Creating easy woodworking gifts that will blow them away.
Printing a picture on wood.
Creating a gift from cratch carries much more sentimental value then anything store-bought. Here are ideas to creating a few easy and fun gifts out of everyday wood. All materials can be purchased at a local hardware/crafts store.
1. Printed Wooden Picture
Printing on wood is a cool and unique way to present a picture, and it's simple. The print will be a talking piece that blows any other piece of wall art out of the water, and of course, it's fast and simple.
Step 1. Get the proper materials:
- Liquitex Matte Gel
- Modge Podge
- Paint Brushes/sponge brush
- Wood surface
Step 2. Print picture
Print the picture you are trying to print on STANDARD copy paper. It is vital that the print is made by a LASER printer and not a ink jet printer. Go yo local Office Depot or similar, bring the picture on a jump drive and have them print two copies off (one extra just in case). Costs about .09 cents each.
Step 3. Prepare wood surface
Cut the wood surface to match the size of the picture. A local Home Depot has pieces of plywood that are 2' X 2' and they usually are okay to cut them to size for you. Once you have the piece home, sand the surface so it's relatively smooth, not a necessity but makes the process easier in the end.
Step 4. Application
Apply the Liquitex Matte Gel to the surface of the wood. It's important that it is on fairly thick but not too thick. You want the gel on thick enough that you can barely see the wood through the gel. If it is on too think the picture will peel later, too thick and that paper won't come off. Apply the picture and let dry overnight.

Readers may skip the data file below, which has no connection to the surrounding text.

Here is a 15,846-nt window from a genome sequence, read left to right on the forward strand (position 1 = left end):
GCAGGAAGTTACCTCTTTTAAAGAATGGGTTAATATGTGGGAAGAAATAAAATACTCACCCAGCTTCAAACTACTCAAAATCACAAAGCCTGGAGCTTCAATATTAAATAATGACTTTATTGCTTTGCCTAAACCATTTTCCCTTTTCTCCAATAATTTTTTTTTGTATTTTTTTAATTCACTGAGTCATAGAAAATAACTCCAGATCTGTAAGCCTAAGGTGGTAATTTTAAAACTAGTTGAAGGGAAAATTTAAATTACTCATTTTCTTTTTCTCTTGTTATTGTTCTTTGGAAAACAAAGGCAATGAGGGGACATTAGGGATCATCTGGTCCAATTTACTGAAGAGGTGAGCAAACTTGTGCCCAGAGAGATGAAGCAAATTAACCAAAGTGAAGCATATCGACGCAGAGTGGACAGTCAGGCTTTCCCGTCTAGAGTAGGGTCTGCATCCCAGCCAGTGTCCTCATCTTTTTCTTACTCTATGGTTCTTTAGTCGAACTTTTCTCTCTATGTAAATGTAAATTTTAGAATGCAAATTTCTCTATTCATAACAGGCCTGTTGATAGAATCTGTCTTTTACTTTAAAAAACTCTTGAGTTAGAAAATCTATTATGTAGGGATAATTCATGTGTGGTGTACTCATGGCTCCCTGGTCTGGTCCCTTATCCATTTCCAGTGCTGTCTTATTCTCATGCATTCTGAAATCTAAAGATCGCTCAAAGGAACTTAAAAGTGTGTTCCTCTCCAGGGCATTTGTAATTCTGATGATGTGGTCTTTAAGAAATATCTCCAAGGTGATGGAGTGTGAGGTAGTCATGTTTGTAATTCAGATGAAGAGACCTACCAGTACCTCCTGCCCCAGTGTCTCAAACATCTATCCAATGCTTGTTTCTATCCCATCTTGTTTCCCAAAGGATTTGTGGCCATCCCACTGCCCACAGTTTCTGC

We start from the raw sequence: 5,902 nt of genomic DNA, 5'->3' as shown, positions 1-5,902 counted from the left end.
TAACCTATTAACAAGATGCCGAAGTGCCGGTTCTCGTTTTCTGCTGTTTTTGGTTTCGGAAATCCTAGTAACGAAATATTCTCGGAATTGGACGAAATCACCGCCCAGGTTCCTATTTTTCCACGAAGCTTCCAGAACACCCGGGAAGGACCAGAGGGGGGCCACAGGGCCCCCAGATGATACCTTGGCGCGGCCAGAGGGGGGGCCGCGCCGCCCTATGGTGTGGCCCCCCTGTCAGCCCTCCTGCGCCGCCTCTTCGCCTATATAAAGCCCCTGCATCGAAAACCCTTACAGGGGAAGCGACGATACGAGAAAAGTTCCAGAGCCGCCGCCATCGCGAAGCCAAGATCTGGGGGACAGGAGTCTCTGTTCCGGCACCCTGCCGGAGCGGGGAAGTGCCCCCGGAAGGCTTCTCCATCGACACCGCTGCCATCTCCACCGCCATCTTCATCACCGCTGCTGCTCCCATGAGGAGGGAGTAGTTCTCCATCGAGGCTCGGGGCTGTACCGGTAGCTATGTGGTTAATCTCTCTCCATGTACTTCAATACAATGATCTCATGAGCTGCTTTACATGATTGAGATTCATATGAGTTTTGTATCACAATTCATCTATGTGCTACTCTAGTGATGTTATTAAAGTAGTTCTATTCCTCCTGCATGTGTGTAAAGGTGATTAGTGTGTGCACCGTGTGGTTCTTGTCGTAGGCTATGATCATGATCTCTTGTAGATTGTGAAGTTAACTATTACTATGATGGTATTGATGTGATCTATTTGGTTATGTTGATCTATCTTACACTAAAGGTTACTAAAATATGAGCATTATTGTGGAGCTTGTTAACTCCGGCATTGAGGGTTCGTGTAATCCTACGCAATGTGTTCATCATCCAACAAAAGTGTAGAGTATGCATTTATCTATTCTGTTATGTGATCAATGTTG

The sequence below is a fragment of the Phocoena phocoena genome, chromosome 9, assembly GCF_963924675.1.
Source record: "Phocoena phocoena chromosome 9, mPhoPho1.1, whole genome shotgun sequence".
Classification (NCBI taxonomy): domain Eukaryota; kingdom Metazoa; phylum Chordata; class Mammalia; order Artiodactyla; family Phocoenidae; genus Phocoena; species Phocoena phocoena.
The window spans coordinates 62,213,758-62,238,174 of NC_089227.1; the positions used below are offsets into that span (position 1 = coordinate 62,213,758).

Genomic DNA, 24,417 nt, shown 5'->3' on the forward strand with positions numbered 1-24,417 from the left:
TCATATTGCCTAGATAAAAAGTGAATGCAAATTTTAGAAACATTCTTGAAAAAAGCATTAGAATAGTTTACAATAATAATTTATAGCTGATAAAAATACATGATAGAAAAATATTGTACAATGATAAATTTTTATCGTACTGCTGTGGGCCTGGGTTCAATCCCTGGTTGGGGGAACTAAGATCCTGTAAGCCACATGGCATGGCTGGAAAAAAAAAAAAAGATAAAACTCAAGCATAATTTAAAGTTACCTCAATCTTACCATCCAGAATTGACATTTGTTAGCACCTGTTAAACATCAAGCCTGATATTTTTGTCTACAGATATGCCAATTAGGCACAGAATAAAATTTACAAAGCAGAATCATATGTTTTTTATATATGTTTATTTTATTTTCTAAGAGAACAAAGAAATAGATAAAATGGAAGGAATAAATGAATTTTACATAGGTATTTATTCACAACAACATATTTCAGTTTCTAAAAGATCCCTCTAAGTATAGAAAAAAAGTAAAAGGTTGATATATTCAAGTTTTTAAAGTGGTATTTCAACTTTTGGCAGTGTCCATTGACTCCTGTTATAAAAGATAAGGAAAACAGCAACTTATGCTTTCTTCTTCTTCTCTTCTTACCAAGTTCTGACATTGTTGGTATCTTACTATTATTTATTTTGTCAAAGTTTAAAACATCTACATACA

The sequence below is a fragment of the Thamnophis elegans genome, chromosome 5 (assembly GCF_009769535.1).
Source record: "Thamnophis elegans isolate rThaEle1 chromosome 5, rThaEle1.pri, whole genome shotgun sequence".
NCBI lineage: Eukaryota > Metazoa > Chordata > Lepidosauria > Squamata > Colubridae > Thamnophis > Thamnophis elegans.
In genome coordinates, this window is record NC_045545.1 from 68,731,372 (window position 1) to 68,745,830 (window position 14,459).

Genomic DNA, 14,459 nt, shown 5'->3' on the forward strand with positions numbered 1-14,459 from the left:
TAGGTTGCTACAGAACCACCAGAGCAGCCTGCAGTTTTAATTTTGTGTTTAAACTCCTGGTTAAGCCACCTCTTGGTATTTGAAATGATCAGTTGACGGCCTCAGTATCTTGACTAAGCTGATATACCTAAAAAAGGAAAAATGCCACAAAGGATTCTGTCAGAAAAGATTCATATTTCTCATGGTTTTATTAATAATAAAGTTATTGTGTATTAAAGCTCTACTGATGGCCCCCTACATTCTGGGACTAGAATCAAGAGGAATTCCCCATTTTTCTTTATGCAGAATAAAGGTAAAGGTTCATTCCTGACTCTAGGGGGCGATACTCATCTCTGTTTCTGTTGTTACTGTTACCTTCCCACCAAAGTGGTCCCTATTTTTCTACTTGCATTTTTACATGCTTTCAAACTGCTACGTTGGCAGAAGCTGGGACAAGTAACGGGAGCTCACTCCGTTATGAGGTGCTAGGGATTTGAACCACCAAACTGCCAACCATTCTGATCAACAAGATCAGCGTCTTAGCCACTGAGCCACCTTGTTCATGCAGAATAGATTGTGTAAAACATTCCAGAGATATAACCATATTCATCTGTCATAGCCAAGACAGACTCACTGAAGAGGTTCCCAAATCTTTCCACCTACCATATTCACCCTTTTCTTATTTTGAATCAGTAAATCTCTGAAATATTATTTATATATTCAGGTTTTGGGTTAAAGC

Step 5. Remove paper
Next morning. Apply water over the entire surface with a sponge. Then go to work with your fingers until all the paper is removed. I used a sponge at first then fingers when getting closer to the picture to make sure the picture wasn't damaged.
Step 6. Finishing touches
OPTIONAL. You can sand the edges to expose the wood and cover up and mistakes. I sanded the corners and jagged along the sides to give a vintage look.
Step 7. Sealant
Apply the Modge Podge to seal and give a finish to the image. I applied about 3 coats that gave it a light luster. The back of the package gives options for other finishes.
Step 8. Reap the rewards
Present and prepare to be the talk of the town.
2. Log Candle Holder with Carving
Take an everday fire log and turn it into a work of art that will blow them away. You always see is love stories couples carving their initials into the bark of a tree, this is along those lines but a tree you can have in your house and enjoy everyday.
Step 1. Find a log.
Scavange your fire wood stack if you have one, search the woods, go for a walk, check Craigslist, etc. It will make your life easier if it is already cut or have a saw handy to make sure the edges are flat so it stands correctly.
Step 2. Drill a hole.